Would you rather not know if you have an inherited, increased risk of cancer?

Would you rather not know if you have an inherited, increased risk of cancer?

I recently read an article of a personal account of a woman who was diagnosed with a BRCA gene mutation and the difficult decisions she now faces with having positive results.  A BRCA gene mutation can lead to increased risk of cancer, particularly breast or ovarian in women. Genetic testing for both BRCA or Lynch syndrome in Australia involves a simple collection of sputum.

This article that I read contained a number of lessons that could be of value to our readers.

1. If you will have a gene test you will get results. And with those results may come knowledge, but also more questions and uncertainty. It is a personal decision that should be made after you have talked to a medical professional experienced with BRCA or Lynch about what having the test means, potential benefits and consequences, and how you will cope with the results. Knowing the result may reduce any stress and anxiety that comes from not knowing in some patients; in other patients a test can cause anxiety.

dna 1811955 1920

2. Results will give you a choice of actions. Risk-reducing surgery is effective, but may cause physical and emotional problems for some. To prevent gynaecological cancer, screening and prevention is ineffective; surgery virtually eliminates that risk. To reduce the breast cancer risk, options of surgery versus screening are available. Colonoscopies are also effective to reduce colon cancer mortality. With a positive result you can also make additional lifestyle changes to lower your risk, such as physical activity and a healthy diet.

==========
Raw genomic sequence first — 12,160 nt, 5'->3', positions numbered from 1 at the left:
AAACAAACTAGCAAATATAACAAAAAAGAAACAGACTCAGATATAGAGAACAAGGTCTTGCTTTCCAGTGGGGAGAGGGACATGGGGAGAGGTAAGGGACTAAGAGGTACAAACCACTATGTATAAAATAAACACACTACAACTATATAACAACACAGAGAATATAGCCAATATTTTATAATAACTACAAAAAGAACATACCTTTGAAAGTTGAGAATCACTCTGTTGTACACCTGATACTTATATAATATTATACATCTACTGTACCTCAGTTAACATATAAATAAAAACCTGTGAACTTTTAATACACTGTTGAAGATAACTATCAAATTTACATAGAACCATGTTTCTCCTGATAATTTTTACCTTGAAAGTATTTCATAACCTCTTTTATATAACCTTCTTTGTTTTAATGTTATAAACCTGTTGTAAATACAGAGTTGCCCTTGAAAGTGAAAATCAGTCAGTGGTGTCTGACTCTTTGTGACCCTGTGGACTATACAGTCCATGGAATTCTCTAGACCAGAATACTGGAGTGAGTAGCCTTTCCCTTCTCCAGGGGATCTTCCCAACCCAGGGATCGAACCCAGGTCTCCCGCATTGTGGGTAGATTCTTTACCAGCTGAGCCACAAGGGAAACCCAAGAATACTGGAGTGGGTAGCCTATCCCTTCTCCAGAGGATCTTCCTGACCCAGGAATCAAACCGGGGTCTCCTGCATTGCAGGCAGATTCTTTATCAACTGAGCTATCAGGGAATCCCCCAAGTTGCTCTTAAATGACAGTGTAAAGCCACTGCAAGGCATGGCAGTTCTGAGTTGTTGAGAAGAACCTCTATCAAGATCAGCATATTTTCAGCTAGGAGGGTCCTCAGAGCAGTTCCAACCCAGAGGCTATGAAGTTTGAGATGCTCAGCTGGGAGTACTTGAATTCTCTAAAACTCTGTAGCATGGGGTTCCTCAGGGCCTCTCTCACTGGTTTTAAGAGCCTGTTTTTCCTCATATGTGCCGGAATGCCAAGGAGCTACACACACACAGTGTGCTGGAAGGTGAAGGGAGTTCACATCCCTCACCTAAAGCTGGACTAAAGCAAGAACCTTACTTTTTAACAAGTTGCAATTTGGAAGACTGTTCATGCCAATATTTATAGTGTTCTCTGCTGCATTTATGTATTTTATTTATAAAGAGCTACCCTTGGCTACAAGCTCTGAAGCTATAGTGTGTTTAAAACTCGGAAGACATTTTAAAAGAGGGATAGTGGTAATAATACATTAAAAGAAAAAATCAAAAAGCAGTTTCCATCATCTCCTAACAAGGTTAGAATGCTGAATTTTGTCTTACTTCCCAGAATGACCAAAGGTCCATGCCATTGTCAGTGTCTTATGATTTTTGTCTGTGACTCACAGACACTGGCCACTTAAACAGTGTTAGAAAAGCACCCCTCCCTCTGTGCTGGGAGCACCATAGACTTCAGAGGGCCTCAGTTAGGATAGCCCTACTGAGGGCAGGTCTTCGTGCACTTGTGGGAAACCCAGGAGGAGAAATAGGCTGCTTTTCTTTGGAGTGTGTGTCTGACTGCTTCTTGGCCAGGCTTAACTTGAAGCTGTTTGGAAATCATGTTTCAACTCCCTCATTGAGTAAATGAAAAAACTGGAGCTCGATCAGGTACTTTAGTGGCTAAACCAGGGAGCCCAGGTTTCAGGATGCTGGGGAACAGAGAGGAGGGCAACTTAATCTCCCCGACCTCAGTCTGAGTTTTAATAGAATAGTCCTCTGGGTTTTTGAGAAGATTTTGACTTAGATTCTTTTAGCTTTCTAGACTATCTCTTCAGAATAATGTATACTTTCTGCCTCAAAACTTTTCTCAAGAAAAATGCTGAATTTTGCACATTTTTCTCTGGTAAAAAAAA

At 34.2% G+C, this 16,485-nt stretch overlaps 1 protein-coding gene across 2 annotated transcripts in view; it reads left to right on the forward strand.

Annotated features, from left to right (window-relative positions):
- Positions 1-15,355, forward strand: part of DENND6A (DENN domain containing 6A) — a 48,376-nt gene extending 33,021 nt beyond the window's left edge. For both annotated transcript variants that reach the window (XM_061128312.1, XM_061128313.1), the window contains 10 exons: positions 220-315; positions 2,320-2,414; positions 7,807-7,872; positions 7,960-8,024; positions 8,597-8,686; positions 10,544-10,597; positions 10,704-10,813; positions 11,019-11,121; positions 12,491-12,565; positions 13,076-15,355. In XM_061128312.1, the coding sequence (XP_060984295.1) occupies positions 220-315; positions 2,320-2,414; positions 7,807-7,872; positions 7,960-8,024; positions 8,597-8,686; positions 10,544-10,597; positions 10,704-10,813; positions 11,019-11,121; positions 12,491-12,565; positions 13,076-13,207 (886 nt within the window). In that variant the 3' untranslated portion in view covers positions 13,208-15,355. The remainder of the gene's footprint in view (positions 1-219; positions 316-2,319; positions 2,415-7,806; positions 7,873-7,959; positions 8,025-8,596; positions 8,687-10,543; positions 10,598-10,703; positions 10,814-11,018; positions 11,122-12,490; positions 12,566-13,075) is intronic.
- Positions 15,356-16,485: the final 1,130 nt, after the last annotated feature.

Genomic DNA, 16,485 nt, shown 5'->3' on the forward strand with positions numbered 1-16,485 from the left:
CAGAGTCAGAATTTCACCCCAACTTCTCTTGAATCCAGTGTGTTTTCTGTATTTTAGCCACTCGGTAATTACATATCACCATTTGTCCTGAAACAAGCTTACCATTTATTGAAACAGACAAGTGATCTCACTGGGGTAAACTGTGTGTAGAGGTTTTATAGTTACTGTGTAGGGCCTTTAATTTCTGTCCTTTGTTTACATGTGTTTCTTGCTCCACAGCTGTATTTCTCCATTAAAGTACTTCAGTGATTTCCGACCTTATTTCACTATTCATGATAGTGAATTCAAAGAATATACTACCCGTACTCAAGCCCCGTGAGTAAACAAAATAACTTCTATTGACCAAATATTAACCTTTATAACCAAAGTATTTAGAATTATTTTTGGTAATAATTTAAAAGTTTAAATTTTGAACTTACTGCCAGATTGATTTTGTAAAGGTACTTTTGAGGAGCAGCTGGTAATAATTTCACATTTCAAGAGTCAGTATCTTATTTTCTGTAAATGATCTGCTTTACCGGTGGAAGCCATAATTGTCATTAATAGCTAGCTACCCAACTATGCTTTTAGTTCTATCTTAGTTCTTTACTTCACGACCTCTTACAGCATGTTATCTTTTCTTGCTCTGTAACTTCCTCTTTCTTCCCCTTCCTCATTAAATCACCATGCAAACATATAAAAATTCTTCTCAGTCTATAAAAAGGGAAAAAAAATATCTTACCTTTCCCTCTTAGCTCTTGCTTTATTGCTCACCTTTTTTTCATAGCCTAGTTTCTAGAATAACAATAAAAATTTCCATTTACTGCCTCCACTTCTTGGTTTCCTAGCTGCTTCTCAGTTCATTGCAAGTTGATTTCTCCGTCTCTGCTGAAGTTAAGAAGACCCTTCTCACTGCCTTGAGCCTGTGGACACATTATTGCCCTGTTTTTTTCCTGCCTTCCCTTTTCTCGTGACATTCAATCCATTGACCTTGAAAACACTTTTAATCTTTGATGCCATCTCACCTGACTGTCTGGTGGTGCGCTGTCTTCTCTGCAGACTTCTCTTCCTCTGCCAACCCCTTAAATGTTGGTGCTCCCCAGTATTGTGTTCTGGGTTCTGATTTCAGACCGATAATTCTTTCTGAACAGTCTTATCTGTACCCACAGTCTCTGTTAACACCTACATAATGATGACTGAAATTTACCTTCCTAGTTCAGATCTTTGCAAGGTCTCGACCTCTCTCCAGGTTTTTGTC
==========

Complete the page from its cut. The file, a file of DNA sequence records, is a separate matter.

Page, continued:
3. Unfortunately, ovarian cancer screening is fraught with problems. A lot of cancers are not detected by the blood test CA125 because certain cell types (e.g., clear cell) do not produce CA125 and shed it into the blood stream. Ultrasound is also not reliable because small lesions that should be detected are frequently missed. On the other hand, harmless and non-canorous (normal) medical conditions will display a high CA125 count or come up as suspicious on ultrasound.

4. Half of BRCA carriers do not show a family history of cancer. This means that only testing those who have a family history of cancer would miss half of the true BRCA and Lynch carriers.

5. The BRCA test is only $400 in Australia at present (was up to $4,000 until recently).

7. Hormonal replacement after risk-reducing surgery is safe. If the uterus is preserved, HRT would require oestrogen plus progesterone. If the uterus is removed as part of risk-reducing surgery, only oestrogen, which is the safer of the two, needs to be supplemented.

8. Life is not a trial run. It’s real. In the end, there is no right or wrong answer about what you should do and it is a decision only you can make. However, once a decision is made you should make sure that you are perfectly happy with it and stand by it, regardless of what the later outcome will be.

About Dr Colin Holloway

Gp interested in natural hormone treatment for men and women of all ages

Posted on July 30, 2017, in Uncategorized. Bookmark the permalink. Comments Off on Would you rather not know if you have an inherited, increased risk of cancer?.

Comments are closed.

%d bloggers like this: